It’s easy to look at a fighter like Weidman — especially as he is depicted in stark chiaroscuro and oversized on UFC posters at the moment of his glory — and think that he’s made it. But the truth is that, for many fighters, financial and professional success is perilous, friable and tenuous. And getting to that point requires lugging some baggage. It wasn’t that long ago that Weidman was a 2-0 fighter, brawling for peanuts in chicken-shit promotions and living in his parents’ basement. He’s 32 now; he was 26 then, newly married and expecting his first child. His wife, a CPA named Marivi, had gotten a job at the accounting firm PriceWaterhouseCooper and was supporting the young family. Weidman remembers with a grimace fielding embarrassing questions from accountants during holiday parties. “You’re a fighter?” Yes. “You fight in the UFC?” No. “How much do you make?” Not much at all.
The truth was, Weidman made around $2,000 per fight, fought but rarely and that, due to the devastating power of his right hand, opponents became even harder and harder to find. During the day, he was a wrestling coach at Hofstra University making $12,000 a year, offered private lessons at night, all while trying to stay in fighting shape. But with a daughter on the way, mountains of student debt and little security, Weidman contemplated returning to the civilian world.
“Yeah,” Weidman says, “I thought about giving up. It was stressful in the relationship,” he says.
Then he won another fight and then another and finally, the UFC called. Now Weidman is the one balancing the demands of his livelihood with the needs of his family. “After a hard day training,” he says, “the best thing to do is to take a nap. But then I’m missing the time with my kids.” So Weidman cuddles Colton and teaches CJ how to grapple. “My daughter isn’t interested,” he said, “she’s focused on reading.” All his children, he says, are “nut jobs” in the best possible way. CJ, to whom he feels especially close, is extremely sensitive. “He really wants to please people,” says Weidman, “If I actually tell him ‘no’ on something he’ll literally almost start crying and I’ll start crying.”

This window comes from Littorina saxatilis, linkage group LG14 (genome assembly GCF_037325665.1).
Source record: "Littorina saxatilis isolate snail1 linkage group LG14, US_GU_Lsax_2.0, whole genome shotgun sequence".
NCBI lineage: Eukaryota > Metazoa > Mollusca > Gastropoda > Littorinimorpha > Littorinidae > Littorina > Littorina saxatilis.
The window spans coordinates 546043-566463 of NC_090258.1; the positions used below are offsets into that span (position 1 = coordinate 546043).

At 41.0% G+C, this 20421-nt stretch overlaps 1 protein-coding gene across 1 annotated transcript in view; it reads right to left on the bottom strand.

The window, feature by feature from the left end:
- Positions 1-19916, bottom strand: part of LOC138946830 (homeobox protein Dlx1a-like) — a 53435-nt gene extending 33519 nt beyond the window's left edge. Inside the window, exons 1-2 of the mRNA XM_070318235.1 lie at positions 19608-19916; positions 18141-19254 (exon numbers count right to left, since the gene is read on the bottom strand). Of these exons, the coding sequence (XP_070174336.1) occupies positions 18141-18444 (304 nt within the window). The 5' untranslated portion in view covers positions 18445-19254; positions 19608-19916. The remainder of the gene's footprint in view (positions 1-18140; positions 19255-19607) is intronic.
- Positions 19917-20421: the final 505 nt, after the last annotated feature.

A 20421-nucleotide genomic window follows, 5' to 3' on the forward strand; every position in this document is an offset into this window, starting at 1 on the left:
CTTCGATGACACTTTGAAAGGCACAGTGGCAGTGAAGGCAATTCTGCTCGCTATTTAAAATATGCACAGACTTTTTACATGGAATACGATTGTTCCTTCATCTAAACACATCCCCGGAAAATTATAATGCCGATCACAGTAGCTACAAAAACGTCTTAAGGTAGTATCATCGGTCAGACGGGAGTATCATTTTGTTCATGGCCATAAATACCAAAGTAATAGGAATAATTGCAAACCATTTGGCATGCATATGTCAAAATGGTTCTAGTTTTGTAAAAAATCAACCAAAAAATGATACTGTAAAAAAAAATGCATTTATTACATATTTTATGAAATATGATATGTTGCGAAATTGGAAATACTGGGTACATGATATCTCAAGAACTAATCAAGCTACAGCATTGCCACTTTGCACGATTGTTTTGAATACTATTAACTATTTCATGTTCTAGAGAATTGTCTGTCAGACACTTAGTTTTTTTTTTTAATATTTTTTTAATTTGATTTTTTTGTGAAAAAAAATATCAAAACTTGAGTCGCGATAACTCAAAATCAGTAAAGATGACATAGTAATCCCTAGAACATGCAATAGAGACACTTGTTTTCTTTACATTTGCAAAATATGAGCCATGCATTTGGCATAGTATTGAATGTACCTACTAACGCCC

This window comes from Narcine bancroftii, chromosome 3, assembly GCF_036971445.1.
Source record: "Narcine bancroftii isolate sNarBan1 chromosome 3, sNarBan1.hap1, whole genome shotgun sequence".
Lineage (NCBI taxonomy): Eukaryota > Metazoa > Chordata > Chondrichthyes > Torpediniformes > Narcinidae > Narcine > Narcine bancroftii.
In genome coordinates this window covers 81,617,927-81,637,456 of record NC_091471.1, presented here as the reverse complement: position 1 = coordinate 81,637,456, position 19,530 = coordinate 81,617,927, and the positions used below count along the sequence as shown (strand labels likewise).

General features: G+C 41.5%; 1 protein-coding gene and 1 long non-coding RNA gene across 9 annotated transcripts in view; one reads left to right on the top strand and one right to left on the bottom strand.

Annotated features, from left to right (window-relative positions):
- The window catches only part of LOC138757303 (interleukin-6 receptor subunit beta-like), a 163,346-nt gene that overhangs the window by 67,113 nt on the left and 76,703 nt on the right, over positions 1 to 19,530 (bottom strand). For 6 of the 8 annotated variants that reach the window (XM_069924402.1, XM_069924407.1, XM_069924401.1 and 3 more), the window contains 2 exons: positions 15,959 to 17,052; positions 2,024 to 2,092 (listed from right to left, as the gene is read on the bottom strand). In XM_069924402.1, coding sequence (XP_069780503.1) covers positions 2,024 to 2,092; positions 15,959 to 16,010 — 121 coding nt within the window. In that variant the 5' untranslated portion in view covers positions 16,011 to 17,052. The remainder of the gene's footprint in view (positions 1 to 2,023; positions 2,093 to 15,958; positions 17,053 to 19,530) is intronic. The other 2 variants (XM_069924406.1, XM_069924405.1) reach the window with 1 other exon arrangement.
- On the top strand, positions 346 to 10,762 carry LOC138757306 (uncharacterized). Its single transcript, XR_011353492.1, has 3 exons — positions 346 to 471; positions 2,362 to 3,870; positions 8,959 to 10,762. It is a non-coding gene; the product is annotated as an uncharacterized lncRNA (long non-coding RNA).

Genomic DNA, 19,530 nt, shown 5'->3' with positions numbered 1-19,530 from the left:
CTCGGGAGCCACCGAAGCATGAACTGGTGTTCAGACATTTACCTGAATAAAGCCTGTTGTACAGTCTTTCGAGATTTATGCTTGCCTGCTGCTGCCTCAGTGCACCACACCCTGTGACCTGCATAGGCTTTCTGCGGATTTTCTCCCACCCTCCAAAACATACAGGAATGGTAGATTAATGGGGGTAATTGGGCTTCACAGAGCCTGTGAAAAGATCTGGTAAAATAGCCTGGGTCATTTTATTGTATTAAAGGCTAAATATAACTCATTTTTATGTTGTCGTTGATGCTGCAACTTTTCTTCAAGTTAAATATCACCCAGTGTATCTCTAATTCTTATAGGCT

CJ has inherited not only his father’s skill — he recently won a wrestling tournament for six-year-olds — but his quiet workman-like demeanor. “He’s the only kid who hasn’t had to sit at the quiet table,” says Weidman, with the enthusiasm of an extremely proud parent. He teaches CJ how to perform an arm-bar and how to choke, he teaches him the involiablity of the tap out but mostly he just lets CJ straddle him. “I teach him to be heavy,” says Weidman, “to keep his balance while on top of me.”
Saturday represents a chance at a much needed redemption for Weidman. He’s lost his three last fights. The first loss, in December 2015, he threw a poorly timed spinning back kick against Luke Rockhold. “I knew it wasn’t smart at the time.” Eleven months later, he ate a flying knee delivered by Yoel Romero. And in April 2017 — perhaps the most gutting loss — he lost on a procedural violation after an ill-informed referee mis-called an illegal knee. So Saturday is more than a homecoming. It’s an inflection point and a learning opportunity for Weidman’s son.
“When a guy turns, you don’t just over flip over your back,” Chris says, for not the first time. “You reposition yourself to stay on top.”